MacIver News Service | June 6, 2017
By M.D. Kittle and Bill Osmulski[Madison, Wis…] Senate Republicans caucused Tuesday. Assembly leadership planned a road trip. And the Joint Finance Committee may meet next week – but then again, it might not.
Such is the rift, sources say, in Republican budget land between the Assembly and the Senate and Gov. Scott Walker and the Assembly.
JFC co-chairwoman, Sen. Alberta Darling, said the Senate Finance Committee continues to meet and work through the Legislative Fiscal Bureau’s agency documents – “everything but transportation and taxes.” Nobody seemingly wants to touch the mess that is transportation, even as Walker tours Department of Transportation roadside projects doing his best Larry the Cable Guy in urging lawmakers to, “Get it done.” The “it,” of course, is the state biennial budget.
Talk of lawmakers breaking out transportation from the full state budget isn’t sitting well with Walker, who asserts his transpo plan will do just fine, thank you very much. The Assembly has put forward alternative transportation and education proposals. The Senate is standing by Walker’s education plan and, it appears, the governor’s budget blueprint in general.
“The Senate remains committed to fully funding K-12 education that Governor Walker proposed in his administrative budget,” Senate Majority Leader Scott Fitzgerald said in a statement Tuesday following the official release of the Assembly education plan.
“We will continue to look for ways to support low spending districts, but a proposal that raises property taxes and picks winners and losers within our school districts is a move away from the position of both the Governor and the Senate Republican caucus,” the Juneau Republican said. “The Assembly package that was endorsed today is simply not the direction that the budget is headed.”
Assembly Speaker Robin Vos offered an olive branch and marching orders – “Children Go Where I Send Thee” style.
“I know Gov. Walker can be flexible when good ideas are put out there, and that’s why I think it’s important for us to go and talk about this plan,” the Rochester Republican said Tuesday at a press conference, surrounded by Assembly Republicans.
The Assembly GOP education plan would trim about $70 million from Walker’s very generous ed spending package while raising revenue limits for lower-spending school districts.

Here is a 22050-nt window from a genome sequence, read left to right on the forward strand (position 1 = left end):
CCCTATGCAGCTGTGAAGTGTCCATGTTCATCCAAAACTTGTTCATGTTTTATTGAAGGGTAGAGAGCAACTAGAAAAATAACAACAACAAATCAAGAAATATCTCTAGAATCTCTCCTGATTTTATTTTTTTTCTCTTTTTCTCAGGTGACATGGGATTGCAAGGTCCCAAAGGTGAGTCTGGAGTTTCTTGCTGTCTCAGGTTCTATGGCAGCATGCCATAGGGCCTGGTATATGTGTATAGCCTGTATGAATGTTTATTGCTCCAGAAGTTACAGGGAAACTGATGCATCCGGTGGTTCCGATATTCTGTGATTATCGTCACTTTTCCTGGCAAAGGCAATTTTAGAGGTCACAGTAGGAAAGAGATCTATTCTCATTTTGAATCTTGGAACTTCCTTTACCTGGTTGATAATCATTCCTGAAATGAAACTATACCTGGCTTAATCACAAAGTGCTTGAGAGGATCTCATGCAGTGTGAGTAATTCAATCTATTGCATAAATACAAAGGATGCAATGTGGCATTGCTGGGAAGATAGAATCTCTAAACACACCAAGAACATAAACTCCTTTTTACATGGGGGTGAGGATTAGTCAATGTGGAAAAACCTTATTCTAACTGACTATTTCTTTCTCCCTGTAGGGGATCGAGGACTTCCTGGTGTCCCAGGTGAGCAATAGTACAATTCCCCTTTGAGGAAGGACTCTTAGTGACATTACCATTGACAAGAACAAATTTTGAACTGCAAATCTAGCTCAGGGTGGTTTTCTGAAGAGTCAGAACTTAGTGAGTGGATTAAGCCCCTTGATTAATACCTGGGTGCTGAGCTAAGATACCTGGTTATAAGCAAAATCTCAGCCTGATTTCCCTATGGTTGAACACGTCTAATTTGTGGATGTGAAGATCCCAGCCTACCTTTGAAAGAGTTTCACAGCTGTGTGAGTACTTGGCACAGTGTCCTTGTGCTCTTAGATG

Vos wants to send authors of the Assembly plan out on the road next week to talk about the plan, build support for it. Doing so is a better option, he said in a salvo fired at the Senate, than negotiating “in some back-room deal where nobody even knows what’s in the plan.”
Assembly Republicans also met in caucus Tuesday, Capitol insiders told MacIver News Service.
Dispatching key lawmakers to sell an education package wouldn’t seem to bode well for the prospects of the Joint Finance Committee getting back to business next week.
Unless something dramatically changes, the JFC will not meet this week, as originally scheduled. Asked whether she thought the Republican-controlled committee would get back to work next week, Darling noncommittally said, “I hope so.”
Sen. Leah Vukmir, R-Brookfield, a member of the Joint Finance Committee, called the Assembly road trip a “dog and pony show.”
“I don’t know what the value of that is going to be. I think people want us to get to work, to stay at the Capitol and do our jobs,” Vukmir told MacIver News. She said the Assembly education plan is “off the mark” and she cannot support it. “Our conservative voters want us to decrease property taxes. They don’t want to increase revenues, through gas taxes or otherwise. What I’m hearing is they don’t want us to pick winners and losers in education.”
Vukmir said the Senate would continue to go about its work. Its positions are more in line with the governor’s budget plan than with the Assembly, she said.
Speculation is the Republican-controlled Assembly and the Republican-majority Senate may have to release competing budget plans. Vukmir said it’s too early to say whether that possibility will come to pass. It would be unprecedented.
“I think we’ll have to wait and see. I trust our leaders to work this part out,” she said. “But hitting the road during the middle of a budget session sounds a little familiar to me, and I don’t think that will sit well with a lot of our constituents … I hope it makes our constituents speak up and tell them to get back to work.”
Senate Democrats, you’ll recall, hit the road in 2011 during the debate over Walker’s Act 10 government reform plan.